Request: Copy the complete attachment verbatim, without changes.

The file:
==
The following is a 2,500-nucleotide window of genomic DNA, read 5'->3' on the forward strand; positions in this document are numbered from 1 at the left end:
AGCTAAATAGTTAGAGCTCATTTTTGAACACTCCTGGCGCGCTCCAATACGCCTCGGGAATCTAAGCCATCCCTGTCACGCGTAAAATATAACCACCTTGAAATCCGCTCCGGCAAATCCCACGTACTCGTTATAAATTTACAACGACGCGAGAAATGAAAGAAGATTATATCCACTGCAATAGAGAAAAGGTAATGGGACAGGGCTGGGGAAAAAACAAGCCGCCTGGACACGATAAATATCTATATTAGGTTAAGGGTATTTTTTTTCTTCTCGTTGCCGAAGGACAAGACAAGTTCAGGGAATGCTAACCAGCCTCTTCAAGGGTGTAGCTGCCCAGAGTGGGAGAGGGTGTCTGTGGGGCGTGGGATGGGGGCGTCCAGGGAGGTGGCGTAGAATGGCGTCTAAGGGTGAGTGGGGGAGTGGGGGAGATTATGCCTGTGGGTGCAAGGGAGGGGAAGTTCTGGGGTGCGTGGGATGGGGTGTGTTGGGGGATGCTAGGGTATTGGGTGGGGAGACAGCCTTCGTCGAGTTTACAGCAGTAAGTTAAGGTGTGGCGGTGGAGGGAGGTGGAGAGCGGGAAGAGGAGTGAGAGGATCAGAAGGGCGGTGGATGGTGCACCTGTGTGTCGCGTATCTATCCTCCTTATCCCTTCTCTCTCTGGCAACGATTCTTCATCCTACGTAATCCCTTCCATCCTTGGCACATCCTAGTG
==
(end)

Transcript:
The following is a 2,500-nucleotide window of genomic DNA, read 5'->3' on the forward strand; positions in this document are numbered from 1 at the left end:
AGCTAAATAGTTAGAGCTCATTTTTGAACACTCCTGGCGCGCTCCAATACGCCTCGGGAATCTAAGCCATCCCTGTCACGCGTAAAATATAACCACCTTGAAATCCGCTCCGGCAAATCCCACGTACTCGTTATAAATTTACAACGACGCGAGAAATGAAAGAAGATTATATCCACTGCAATAGAGAAAAGGTAATGGGACAGGGCTGGGGAAAAAACAAGCCGCCTGGACACGATAAATATCTATATTAGGTTAAGGGTATTTTTTTTCTTCTCGTTGCCGAAGGACAAGACAAGTTCAGGGAATGCTAACCAGCCTCTTCAAGGGTGTAGCTGCCCAGAGTGGGAGAGGGTGTCTGTGGGGCGTGGGATGGGGGCGTCCAGGGAGGTGGCGTAGAATGGCGTCTAAGGGTGAGTGGGGGAGTGGGGGAGATTATGCCTGTGGGTGCAAGGGAGGGGAAGTTCTGGGGTGCGTGGGATGGGGTGTGTTGGGGGATGCTAGGGTATTGGGTGGGGAGACAGCCTTCGTCGAGTTTACAGCAGTAAGTTAAGGTGTGGCGGTGGAGGGAGGTGGAGAGCGGGAAGAGGAGTGAGAGGATCAGAAGGGCGGTGGATGGTGCACCTGTGTGTCGCGTATCTATCCTCCTTATCCCTTCTCTCTCTGGCAACGATTCTTCATCCTACGTAATCCCTTCCATCCTTGGCACATCCTAGTG